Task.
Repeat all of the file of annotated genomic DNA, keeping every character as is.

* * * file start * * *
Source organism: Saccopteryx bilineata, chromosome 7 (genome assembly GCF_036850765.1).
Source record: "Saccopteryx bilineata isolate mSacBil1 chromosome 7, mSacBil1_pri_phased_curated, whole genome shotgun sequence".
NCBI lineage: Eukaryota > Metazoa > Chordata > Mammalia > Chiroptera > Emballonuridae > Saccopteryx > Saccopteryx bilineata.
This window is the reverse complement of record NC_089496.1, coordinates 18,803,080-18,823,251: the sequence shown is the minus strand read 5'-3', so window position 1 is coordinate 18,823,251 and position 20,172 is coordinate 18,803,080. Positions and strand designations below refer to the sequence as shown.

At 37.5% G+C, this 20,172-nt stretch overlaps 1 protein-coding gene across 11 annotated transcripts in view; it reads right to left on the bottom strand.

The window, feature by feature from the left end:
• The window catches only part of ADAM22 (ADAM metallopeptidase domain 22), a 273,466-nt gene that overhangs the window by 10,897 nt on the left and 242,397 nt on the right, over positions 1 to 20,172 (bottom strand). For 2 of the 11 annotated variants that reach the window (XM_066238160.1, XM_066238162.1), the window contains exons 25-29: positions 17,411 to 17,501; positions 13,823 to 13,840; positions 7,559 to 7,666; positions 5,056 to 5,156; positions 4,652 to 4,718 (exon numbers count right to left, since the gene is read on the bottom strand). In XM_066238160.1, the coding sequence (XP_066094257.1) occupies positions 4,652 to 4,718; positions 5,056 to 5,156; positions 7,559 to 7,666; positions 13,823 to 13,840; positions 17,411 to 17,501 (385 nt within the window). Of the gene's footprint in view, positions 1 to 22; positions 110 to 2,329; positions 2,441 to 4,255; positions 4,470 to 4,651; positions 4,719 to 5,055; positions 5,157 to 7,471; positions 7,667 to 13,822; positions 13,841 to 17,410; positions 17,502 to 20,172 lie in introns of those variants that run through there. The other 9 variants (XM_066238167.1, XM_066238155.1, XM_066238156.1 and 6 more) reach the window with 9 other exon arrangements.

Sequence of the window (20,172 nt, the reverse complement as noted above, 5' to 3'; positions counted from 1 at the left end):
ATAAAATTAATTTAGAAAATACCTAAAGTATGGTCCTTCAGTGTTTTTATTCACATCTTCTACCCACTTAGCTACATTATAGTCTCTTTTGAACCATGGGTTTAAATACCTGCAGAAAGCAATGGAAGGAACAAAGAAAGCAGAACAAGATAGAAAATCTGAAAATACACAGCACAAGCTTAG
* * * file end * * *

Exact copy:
Source organism: Saccopteryx bilineata, chromosome 7 (genome assembly GCF_036850765.1).
Source record: "Saccopteryx bilineata isolate mSacBil1 chromosome 7, mSacBil1_pri_phased_curated, whole genome shotgun sequence".
NCBI lineage: Eukaryota > Metazoa > Chordata > Mammalia > Chiroptera > Emballonuridae > Saccopteryx > Saccopteryx bilineata.
This window is the reverse complement of record NC_089496.1, coordinates 18,803,080-18,823,251: the sequence shown is the minus strand read 5'-3', so window position 1 is coordinate 18,823,251 and position 20,172 is coordinate 18,803,080. Positions and strand designations below refer to the sequence as shown.

At 37.5% G+C, this 20,172-nt stretch overlaps 1 protein-coding gene across 11 annotated transcripts in view; it reads right to left on the bottom strand.

The window, feature by feature from the left end:
• The window catches only part of ADAM22 (ADAM metallopeptidase domain 22), a 273,466-nt gene that overhangs the window by 10,897 nt on the left and 242,397 nt on the right, over positions 1 to 20,172 (bottom strand). For 2 of the 11 annotated variants that reach the window (XM_066238160.1, XM_066238162.1), the window contains exons 25-29: positions 17,411 to 17,501; positions 13,823 to 13,840; positions 7,559 to 7,666; positions 5,056 to 5,156; positions 4,652 to 4,718 (exon numbers count right to left, since the gene is read on the bottom strand). In XM_066238160.1, the coding sequence (XP_066094257.1) occupies positions 4,652 to 4,718; positions 5,056 to 5,156; positions 7,559 to 7,666; positions 13,823 to 13,840; positions 17,411 to 17,501 (385 nt within the window). Of the gene's footprint in view, positions 1 to 22; positions 110 to 2,329; positions 2,441 to 4,255; positions 4,470 to 4,651; positions 4,719 to 5,055; positions 5,157 to 7,471; positions 7,667 to 13,822; positions 13,841 to 17,410; positions 17,502 to 20,172 lie in introns of those variants that run through there. The other 9 variants (XM_066238167.1, XM_066238155.1, XM_066238156.1 and 6 more) reach the window with 9 other exon arrangements.

Sequence of the window (20,172 nt, the reverse complement as noted above, 5' to 3'; positions counted from 1 at the left end):
ATAAAATTAATTTAGAAAATACCTAAAGTATGGTCCTTCAGTGTTTTTATTCACATCTTCTACCCACTTAGCTACATTATAGTCTCTTTTGAACCATGGGTTTAAATACCTGCAGAAAGCAATGGAAGGAACAAAGAAAGCAGAACAAGATAGAAAATCTGAAAATACACAGCACAAGCTTAG